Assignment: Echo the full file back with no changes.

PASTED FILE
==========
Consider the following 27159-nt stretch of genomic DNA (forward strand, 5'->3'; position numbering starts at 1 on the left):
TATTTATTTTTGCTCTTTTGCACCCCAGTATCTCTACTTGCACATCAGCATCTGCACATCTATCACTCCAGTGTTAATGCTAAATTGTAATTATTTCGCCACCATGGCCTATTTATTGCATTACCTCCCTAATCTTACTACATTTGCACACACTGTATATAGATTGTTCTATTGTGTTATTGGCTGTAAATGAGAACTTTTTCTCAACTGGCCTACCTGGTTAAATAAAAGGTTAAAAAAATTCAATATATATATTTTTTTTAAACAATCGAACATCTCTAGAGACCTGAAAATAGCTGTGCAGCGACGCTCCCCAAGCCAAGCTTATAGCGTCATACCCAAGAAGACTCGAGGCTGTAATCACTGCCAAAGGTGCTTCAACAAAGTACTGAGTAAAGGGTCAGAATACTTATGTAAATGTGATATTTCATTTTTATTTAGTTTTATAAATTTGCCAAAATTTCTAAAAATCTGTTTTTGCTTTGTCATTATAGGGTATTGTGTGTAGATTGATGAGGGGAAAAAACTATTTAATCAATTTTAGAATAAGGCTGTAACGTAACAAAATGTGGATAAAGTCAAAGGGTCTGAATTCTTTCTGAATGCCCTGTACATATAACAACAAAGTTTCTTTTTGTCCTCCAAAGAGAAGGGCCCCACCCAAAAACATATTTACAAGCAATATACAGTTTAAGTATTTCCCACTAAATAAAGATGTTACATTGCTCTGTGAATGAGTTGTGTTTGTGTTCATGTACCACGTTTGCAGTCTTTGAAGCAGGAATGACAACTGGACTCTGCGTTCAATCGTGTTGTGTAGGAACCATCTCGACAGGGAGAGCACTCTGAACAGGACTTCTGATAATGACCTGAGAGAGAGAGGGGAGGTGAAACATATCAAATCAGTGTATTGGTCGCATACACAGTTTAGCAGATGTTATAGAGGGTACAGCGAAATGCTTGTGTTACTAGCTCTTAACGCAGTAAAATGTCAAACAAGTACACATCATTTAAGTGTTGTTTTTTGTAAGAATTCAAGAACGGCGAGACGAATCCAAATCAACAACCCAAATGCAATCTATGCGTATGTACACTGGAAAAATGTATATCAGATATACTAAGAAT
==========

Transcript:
Consider the following 27159-nt stretch of genomic DNA (forward strand, 5'->3'; position numbering starts at 1 on the left):
TATTTATTTTTGCTCTTTTGCACCCCAGTATCTCTACTTGCACATCAGCATCTGCACATCTATCACTCCAGTGTTAATGCTAAATTGTAATTATTTCGCCACCATGGCCTATTTATTGCATTACCTCCCTAATCTTACTACATTTGCACACACTGTATATAGATTGTTCTATTGTGTTATTGGCTGTAAATGAGAACTTTTTCTCAACTGGCCTACCTGGTTAAATAAAAGGTTAAAAAAATTCAATATATATATTTTTTTTAAACAATCGAACATCTCTAGAGACCTGAAAATAGCTGTGCAGCGACGCTCCCCAAGCCAAGCTTATAGCGTCATACCCAAGAAGACTCGAGGCTGTAATCACTGCCAAAGGTGCTTCAACAAAGTACTGAGTAAAGGGTCAGAATACTTATGTAAATGTGATATTTCATTTTTATTTAGTTTTATAAATTTGCCAAAATTTCTAAAAATCTGTTTTTGCTTTGTCATTATAGGGTATTGTGTGTAGATTGATGAGGGGAAAAAACTATTTAATCAATTTTAGAATAAGGCTGTAACGTAACAAAATGTGGATAAAGTCAAAGGGTCTGAATTCTTTCTGAATGCCCTGTACATATAACAACAAAGTTTCTTTTTGTCCTCCAAAGAGAAGGGCCCCACCCAAAAACATATTTACAAGCAATATACAGTTTAAGTATTTCCCACTAAATAAAGATGTTACATTGCTCTGTGAATGAGTTGTGTTTGTGTTCATGTACCACGTTTGCAGTCTTTGAAGCAGGAATGACAACTGGACTCTGCGTTCAATCGTGTTGTGTAGGAACCATCTCGACAGGGAGAGCACTCTGAACAGGACTTCTGATAATGACCTGAGAGAGAGAGGGGAGGTGAAACATATCAAATCAGTGTATTGGTCGCATACACAGTTTAGCAGATGTTATAGAGGGTACAGCGAAATGCTTGTGTTACTAGCTCTTAACGCAGTAAAATGTCAAACAAGTACACATCATTTAAGTGTTGTTTTTTGTAAGAATTCAAGAACGGCGAGACGAATCCAAATCAACAACCCAAATGCAATCTATGCGTATGTACACTGGAAAAATGTATATCAGATATACTAAGAAT